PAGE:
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The Ghost Writer

26 Jul

When I went to school to become a writer, I had no ambition to be a ghost writer. I wanted to be able to go out and create my own work. Something fun and exciting for people to love. Throughout my classes people talked about how ghost writing was a great way to build up a resume, and maybe it was, but it was still something I had no ambition to do.

And yet, here I am. I sit patiently in my office while my client, a Mr. Johnson, droned on and on. I should be taking notes on whatever part of his life he’s on, but instead I sit here and blog about it instead. I think I’m writing this because maybe it will be a way to reach out of my comfort zone, to not write what my office requires me to write.

“So then in ’92, that’s when things got really hot and heavy between me and my third wife,” Mr. Johnson says. Awesome, is all I can think. This man, like so many others that come to me to help write their autobiography, believe that it clearly needs a steamy sex story. Pro-tip, it doesn’t. Sex mainly sells in advertising, where your audience can SEE the sex.

I nod my head for the benefit of Mr. Johnson while I continue to clack, clack, clack, away on my keyboard writing this. I wished my bosses gave me a better office. Here, let me paint a picture for you:

The office is maybe 186 square feet, give or take. In a most basic sense, it is set up just like a therapist’s office. I personally believe this is done intentionally so that our customer’s feel inclined to share their feelings. Anyway. You open the door to my office, and it’s a worn down oak if anyone cares about such things, and the handle is pretty much broken. On the east wall is a couch that somehow still looks to be in mint condition. On the west wall is red chairs that match the couch. It’s where I’m suppose to sit. In between the couch and chair? You guessed it, a coffee table. On the north side of the room is a large window looking out into the city. In front of it is my glass desk. That’s where I actually sit.

“Are you even listening to me,” Mr. Johnson says with a moan. I look up from my laptop and give him a smiling nod. “Well if you are,” he continues, “what did I just talk about?”

I look back down at my computer and read the paragraph that I just wrote on the description of the room. I forgot to mention the ceiling and walls are an off-colored white and the carpeting is a worn down beige. I should also mention that the office is cold, always so damn cold. I blame Mr. Johnson in my head but for now I need to give him some kind of answer.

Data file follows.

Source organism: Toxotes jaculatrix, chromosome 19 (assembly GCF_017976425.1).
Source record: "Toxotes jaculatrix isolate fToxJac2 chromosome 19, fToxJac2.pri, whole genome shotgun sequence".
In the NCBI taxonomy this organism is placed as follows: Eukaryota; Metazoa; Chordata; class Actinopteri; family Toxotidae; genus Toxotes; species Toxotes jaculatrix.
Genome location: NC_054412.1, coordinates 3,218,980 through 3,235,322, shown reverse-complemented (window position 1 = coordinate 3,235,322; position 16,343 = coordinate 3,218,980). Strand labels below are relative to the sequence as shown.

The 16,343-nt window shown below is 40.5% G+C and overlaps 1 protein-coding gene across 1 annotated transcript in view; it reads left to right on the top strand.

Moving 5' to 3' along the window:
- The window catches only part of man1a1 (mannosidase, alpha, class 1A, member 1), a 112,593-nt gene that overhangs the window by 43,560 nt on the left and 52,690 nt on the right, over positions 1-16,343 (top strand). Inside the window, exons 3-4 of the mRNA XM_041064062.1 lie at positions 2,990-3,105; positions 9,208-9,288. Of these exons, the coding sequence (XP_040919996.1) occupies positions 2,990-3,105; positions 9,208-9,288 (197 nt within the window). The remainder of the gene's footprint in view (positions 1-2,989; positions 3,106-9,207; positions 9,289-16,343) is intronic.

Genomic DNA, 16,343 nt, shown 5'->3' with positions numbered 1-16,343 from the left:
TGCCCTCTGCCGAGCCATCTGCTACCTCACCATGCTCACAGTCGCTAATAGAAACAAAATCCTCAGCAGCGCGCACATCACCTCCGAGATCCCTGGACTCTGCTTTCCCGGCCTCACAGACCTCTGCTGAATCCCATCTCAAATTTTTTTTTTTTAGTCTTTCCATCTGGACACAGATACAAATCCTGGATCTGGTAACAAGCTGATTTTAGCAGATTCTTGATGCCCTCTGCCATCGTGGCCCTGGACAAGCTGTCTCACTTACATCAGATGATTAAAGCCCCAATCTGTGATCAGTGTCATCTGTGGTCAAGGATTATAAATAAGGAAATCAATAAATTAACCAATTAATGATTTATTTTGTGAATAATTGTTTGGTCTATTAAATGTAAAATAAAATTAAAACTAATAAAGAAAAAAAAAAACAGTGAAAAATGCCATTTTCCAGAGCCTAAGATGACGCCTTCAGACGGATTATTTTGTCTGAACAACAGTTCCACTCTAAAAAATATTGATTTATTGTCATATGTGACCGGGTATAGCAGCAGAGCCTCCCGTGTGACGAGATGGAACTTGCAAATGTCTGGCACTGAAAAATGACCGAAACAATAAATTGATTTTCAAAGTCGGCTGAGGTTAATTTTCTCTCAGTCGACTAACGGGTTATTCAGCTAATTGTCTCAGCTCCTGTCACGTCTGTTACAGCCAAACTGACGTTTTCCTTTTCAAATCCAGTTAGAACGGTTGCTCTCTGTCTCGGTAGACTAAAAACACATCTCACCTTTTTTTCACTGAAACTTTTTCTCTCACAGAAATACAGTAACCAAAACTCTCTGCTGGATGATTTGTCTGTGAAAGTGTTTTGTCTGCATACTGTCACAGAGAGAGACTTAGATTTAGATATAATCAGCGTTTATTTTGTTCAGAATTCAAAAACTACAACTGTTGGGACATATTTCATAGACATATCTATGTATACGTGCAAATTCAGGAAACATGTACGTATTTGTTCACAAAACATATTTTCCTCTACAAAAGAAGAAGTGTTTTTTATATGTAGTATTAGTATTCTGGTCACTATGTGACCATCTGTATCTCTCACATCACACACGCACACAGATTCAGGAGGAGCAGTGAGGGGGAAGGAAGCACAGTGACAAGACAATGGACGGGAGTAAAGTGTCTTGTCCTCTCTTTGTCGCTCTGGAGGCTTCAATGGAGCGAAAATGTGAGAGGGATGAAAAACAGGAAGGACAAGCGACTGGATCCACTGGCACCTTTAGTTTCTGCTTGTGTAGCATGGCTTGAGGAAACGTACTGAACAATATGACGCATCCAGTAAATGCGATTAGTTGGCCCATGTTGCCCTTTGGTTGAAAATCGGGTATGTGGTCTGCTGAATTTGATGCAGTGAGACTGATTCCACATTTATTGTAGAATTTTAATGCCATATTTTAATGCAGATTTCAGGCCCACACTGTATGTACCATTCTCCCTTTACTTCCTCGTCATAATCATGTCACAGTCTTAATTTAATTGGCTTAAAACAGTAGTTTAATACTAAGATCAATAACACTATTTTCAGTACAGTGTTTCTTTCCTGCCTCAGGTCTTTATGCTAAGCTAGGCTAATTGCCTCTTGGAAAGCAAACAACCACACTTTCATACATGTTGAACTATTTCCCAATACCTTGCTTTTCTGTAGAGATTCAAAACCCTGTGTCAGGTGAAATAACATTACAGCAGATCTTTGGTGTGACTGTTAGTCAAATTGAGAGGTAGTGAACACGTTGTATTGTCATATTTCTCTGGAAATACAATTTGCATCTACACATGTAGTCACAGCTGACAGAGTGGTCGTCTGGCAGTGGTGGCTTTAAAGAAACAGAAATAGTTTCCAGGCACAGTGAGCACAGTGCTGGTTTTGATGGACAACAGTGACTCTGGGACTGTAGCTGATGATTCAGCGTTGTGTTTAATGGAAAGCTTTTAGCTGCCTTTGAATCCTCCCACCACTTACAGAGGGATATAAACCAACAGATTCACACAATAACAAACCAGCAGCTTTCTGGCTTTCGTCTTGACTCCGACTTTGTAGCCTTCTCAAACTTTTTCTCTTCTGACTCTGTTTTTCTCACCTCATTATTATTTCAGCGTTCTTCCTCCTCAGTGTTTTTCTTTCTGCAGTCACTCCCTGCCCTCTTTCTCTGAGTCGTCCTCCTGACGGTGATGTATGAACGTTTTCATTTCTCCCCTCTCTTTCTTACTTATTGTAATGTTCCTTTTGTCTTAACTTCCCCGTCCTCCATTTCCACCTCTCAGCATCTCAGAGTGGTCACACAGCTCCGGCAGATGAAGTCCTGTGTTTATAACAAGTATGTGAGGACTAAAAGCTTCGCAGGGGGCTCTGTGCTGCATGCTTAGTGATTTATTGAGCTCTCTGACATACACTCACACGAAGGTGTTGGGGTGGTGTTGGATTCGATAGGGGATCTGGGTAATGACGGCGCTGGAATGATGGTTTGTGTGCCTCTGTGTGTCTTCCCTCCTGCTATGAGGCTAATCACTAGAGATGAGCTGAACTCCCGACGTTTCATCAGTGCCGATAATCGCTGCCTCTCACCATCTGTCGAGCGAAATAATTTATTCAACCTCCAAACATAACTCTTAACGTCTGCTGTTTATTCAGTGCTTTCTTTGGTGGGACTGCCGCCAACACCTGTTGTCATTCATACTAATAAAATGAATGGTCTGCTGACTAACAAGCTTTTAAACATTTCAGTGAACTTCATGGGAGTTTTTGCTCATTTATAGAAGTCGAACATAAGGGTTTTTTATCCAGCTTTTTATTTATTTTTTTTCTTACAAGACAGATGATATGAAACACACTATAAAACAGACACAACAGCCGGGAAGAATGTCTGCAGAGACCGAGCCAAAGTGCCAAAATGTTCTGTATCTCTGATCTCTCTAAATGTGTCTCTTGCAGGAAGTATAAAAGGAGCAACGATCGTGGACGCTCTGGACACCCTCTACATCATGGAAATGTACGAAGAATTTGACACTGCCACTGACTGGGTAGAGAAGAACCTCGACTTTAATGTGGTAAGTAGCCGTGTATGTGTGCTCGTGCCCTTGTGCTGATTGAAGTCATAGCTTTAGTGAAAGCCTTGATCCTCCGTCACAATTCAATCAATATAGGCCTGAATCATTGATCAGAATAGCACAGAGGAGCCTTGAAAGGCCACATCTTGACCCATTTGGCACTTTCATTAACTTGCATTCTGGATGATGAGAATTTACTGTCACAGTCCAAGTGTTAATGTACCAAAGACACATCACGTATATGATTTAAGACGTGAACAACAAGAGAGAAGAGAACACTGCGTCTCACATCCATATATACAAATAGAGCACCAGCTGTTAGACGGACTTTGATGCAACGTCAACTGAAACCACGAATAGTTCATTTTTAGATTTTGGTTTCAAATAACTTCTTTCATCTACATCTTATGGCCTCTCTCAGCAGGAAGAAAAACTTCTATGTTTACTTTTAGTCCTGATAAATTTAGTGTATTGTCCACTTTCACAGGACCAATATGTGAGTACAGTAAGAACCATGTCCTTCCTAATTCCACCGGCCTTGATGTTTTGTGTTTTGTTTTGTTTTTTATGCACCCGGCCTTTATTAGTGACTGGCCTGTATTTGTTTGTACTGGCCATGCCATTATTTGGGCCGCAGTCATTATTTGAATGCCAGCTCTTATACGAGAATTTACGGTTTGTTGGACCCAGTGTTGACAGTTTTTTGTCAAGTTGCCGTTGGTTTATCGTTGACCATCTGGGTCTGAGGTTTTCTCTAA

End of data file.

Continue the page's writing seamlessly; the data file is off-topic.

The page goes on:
“You were talking about how you and your third wife were having intercourse,” I say. Mr. Johnson stares back at me, a lost look in his eye. I wait for him to tell me that I’m right. Instead, he reaches for the flask that was set on the table for him when he arrived.

“No,” he said. “Maybe I chose the wrong person to talk to. I was told you were the best in the business, but I guess that was just old news.” I watch as he inches closer to the flask and I try to decide on if I want to stop him.

“Look Mr. Johnson,” I begin, “I’m sorry, today is just an off day for me.” I feel this is a harmless excuse everyone buys, and sure enough, Mr. Johnson does. “I have my notes right here. How about you just tell me what you said after sex with your wife and we’ll move on from there.” Mr. Johnson stares at me again with lifeless eyes before giving his response.

“No, I think I’m done with today and with working with you,” he says. “If you can’t bother to listen to how my wife murdered me that evening, why should I bother confiding anything else in you?” Mr. Johnson had a great point so I did the only thing I could, I shrugged. “That’s what I thought.”

With that, Mr. Johnson flew up into the air and I watched as his flask stood on end and he dived headfirst into it. This was the only part of the job that always amazed me. It never got old watching the ghosts re-attach themselves to the item their soul couldn’t break free from. They always did it with such pizazz, almost as if they were trying to show you why you should care about what they had to say and to question the importance of the item. I sighed with relief as the room warmed up. In a minute, a custodian would be in to collect Mr. Johnson and store him with the rest of the ghosts.

As I sit here and wait, I struggle to come up with anything more to write. It’s horrible, because I know I have more to say, more to create. Sadly though, all I can think of is Mr. Johnson and the stories him and his ghost pals have. Maybe I’ll wait to leave this job after all. The bosses won’t mind if I haunt this office until a better job comes along.

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